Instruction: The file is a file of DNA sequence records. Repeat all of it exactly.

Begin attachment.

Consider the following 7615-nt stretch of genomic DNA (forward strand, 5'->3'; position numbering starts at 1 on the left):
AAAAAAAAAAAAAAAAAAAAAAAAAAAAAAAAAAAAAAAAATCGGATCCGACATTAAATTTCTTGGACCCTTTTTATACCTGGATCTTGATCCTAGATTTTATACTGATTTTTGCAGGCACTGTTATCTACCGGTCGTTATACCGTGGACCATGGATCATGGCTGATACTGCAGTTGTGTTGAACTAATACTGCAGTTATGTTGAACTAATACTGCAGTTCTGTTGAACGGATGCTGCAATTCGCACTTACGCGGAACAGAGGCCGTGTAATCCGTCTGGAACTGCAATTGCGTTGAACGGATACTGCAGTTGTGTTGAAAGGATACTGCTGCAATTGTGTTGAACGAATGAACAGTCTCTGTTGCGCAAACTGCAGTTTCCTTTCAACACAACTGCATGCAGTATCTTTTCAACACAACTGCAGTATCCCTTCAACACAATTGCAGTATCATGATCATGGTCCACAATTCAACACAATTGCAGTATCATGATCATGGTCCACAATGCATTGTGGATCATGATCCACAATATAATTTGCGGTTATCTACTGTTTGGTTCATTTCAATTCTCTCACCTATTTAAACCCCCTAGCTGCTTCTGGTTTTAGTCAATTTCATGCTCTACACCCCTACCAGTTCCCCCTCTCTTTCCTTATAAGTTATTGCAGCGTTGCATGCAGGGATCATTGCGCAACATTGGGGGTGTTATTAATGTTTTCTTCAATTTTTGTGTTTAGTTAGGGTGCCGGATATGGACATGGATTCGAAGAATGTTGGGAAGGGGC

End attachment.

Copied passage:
Consider the following 7615-nt stretch of genomic DNA (forward strand, 5'->3'; position numbering starts at 1 on the left):
AAAAAAAAAAAAAAAAAAAAAAAAAAAAAAAAAAAAAAAAATCGGATCCGACATTAAATTTCTTGGACCCTTTTTATACCTGGATCTTGATCCTAGATTTTATACTGATTTTTGCAGGCACTGTTATCTACCGGTCGTTATACCGTGGACCATGGATCATGGCTGATACTGCAGTTGTGTTGAACTAATACTGCAGTTATGTTGAACTAATACTGCAGTTCTGTTGAACGGATGCTGCAATTCGCACTTACGCGGAACAGAGGCCGTGTAATCCGTCTGGAACTGCAATTGCGTTGAACGGATACTGCAGTTGTGTTGAAAGGATACTGCTGCAATTGTGTTGAACGAATGAACAGTCTCTGTTGCGCAAACTGCAGTTTCCTTTCAACACAACTGCATGCAGTATCTTTTCAACACAACTGCAGTATCCCTTCAACACAATTGCAGTATCATGATCATGGTCCACAATTCAACACAATTGCAGTATCATGATCATGGTCCACAATGCATTGTGGATCATGATCCACAATATAATTTGCGGTTATCTACTGTTTGGTTCATTTCAATTCTCTCACCTATTTAAACCCCCTAGCTGCTTCTGGTTTTAGTCAATTTCATGCTCTACACCCCTACCAGTTCCCCCTCTCTTTCCTTATAAGTTATTGCAGCGTTGCATGCAGGGATCATTGCGCAACATTGGGGGTGTTATTAATGTTTTCTTCAATTTTTGTGTTTAGTTAGGGTGCCGGATATGGACATGGATTCGAAGAATGTTGGGAAGGGGC